+ Find out how they were discovered

3. Vortex of Mystery

As southern winter solstice approaches in the Saturn system, our Cassini spacecraft has revealed dramatic seasonal changes in the atmospheric temperature and composition of Saturn’s largest moon, Titan. Winter is taking a grip on Titan’s southern hemisphere, and a strong, whirling vortex has intensified in the upper atmosphere over the south pole.

+See more

4. The Spiders of Mars

Ten thousand volunteers viewing images of Martian south polar regions have helped identify targets for closer inspection, yielding new insights about seasonal slabs of frozen carbon dioxide and erosional features known as “spiders.” From the comfort of home, the volunteers have been exploring the surface of Mars by reviewing images from the Context Camera on our Mars Reconnaissance Orbiter and identifying certain types of seasonal terrains near Mars’ south pole.

+ Learn more and see how you can join in

5. Better Safe Than Sorry

On Oct. 18, when Juno’s onboard computer entered safe mode, early indications were a software performance monitor induced a reboot of the spacecraft’s onboard computer, turning off instruments and a few non-critical spacecraft components, and it confirmed the spacecraft was pointed toward the sun to ensure the solar arrays received power. On Oct. 24, the spacecraft   left safe mode and has successfully completed a minor burn of its thruster engines in preparation for its next close flyby of Jupiter. The team is still investigating the cause of the reboot and assessing two main engine check valves. The burn, which lasted just over 31 minutes, changed Juno’s orbital velocity by about 5.8 mph (2.6 meters per second) and consumed about 8 pounds (3.6 kilograms) of propellant. Juno will perform its next science flyby of Jupiter on Dec. 11, with time of closest approach to the gas giant occurring at 12:03 p.m. EDT. The complete suite of Juno’s science instruments, as well as the JunoCam imager, will be collecting data during the upcoming flyby.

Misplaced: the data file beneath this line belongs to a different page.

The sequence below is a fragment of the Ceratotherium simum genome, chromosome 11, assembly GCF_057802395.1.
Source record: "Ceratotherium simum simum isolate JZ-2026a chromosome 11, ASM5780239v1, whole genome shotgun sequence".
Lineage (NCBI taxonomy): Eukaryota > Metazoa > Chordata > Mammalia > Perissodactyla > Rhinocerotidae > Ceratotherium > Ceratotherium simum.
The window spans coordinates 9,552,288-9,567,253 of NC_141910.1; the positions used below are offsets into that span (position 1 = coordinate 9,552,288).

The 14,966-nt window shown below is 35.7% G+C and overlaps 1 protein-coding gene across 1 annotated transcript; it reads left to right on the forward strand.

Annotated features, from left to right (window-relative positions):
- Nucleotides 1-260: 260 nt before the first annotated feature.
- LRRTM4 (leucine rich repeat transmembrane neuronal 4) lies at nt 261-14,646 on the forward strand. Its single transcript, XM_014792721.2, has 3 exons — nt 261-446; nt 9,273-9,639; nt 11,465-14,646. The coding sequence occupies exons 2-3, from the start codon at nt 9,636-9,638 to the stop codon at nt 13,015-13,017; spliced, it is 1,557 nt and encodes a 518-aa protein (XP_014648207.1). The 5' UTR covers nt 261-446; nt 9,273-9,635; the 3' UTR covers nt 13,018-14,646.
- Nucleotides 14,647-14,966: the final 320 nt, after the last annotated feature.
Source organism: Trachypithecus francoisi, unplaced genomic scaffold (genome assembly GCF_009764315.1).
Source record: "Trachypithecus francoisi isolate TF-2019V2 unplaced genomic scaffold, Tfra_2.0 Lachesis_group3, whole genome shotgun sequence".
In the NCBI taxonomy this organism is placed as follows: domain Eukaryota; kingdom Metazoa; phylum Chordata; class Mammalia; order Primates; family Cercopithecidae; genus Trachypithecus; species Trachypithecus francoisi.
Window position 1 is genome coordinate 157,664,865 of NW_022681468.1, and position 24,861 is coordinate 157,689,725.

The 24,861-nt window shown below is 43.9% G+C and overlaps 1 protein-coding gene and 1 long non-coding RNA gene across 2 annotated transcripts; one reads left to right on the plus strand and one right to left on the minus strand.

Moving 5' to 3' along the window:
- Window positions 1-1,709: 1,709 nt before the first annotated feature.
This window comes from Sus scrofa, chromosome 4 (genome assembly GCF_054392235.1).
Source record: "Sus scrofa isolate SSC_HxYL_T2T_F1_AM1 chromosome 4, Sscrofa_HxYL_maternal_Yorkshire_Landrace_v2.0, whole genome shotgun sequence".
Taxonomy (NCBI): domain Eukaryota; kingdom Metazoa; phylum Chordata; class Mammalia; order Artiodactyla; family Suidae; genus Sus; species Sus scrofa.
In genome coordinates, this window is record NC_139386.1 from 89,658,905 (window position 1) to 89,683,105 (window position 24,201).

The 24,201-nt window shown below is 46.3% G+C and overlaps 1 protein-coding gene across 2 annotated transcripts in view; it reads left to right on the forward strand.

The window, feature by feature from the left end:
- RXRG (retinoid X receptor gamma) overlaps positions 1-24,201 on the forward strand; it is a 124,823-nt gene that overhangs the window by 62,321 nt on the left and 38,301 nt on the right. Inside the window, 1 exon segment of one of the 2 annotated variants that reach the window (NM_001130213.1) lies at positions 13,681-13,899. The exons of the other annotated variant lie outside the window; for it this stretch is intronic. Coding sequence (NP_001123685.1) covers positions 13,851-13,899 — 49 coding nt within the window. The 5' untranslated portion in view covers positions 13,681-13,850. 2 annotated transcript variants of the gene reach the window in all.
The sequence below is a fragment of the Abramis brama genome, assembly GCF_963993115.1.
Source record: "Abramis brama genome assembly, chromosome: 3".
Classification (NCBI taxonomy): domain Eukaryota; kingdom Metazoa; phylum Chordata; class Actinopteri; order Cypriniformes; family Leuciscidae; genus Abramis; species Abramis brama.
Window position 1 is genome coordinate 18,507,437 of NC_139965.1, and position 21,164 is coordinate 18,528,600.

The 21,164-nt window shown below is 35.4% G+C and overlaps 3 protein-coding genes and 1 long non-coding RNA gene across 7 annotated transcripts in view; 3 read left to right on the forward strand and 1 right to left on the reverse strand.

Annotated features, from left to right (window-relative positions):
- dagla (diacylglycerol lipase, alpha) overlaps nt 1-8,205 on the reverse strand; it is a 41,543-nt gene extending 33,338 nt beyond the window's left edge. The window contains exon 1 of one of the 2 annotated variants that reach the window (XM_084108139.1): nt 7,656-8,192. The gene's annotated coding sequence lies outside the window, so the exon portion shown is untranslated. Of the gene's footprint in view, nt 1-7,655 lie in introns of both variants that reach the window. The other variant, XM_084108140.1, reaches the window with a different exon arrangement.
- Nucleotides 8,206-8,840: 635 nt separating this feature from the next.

+ Get the details

Discover the full list of 10 things to know about our solar system this week HERE.

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“Extreme Human Conditions” | Bellarke | 800 words

For @thatweirdparamedicstudent. Happy birthday!

Summary:   “Why don’t you ever wear a shirt?”

When Clarke took a summer archaeology internship to beef up her Forensics module after the second year of medical school, she thought the day to day aspects would be straightforward: bunk with a handful of grad students and the two overseeing Professors, look at old bones, get sunburned, destroy her nails through constant contact with dirt and rock, and get through a shit-ton of reading. All in all the experience was living up to her expectations… except the bunking part.

Clarke hadn’t grasped full ramifications of spending twenty-four hours a day for six days a week (Friday was Drive Back To Town Day) with six other people. They bunked together, ate together, worked together, and exercised together. Monty liked to joke that they were probably the unknowing participants of a proto-experiment for Mars terrain habitation. Kane denied this, but Indra always stared flatly without answering. Room arrangements were binary: Indra had her own cordoned off area in a huge room that also slept Clarke, Raven, and Anya. Across the hall in men’s dorm were Kane, Monty…and Bellamy.

To understand why this whole situation periodically stressed Clarke out, you had to comprehend the heat. It was hot all the goddamn time. If she wanted a cool shower, she had to wake up at 4am for it. People wore just enough light fabric to keep the sun off, and half the evenings would end with the group’s wardrobe winnowed down to sports bras or general toplessness. Clarke was 98% sure this was an ongoing violation of some kind of workplace sexual harassment policy, but like most grad students she was too poor and too terrified of failure to ever voice her complaints out loud.

All this would have been tolerable but for Bellamy Blake’s jogging routine.

Keep reading


1,284 New Exoplanets, and Tsunamis on Mars!

Using a new technique, astronomers with the Kepler space telescope have confirmed a whole bunch of new exoplanets. And other astronomers have announced that mega-tsunamis were probably involved in shaping Mars’ terrain.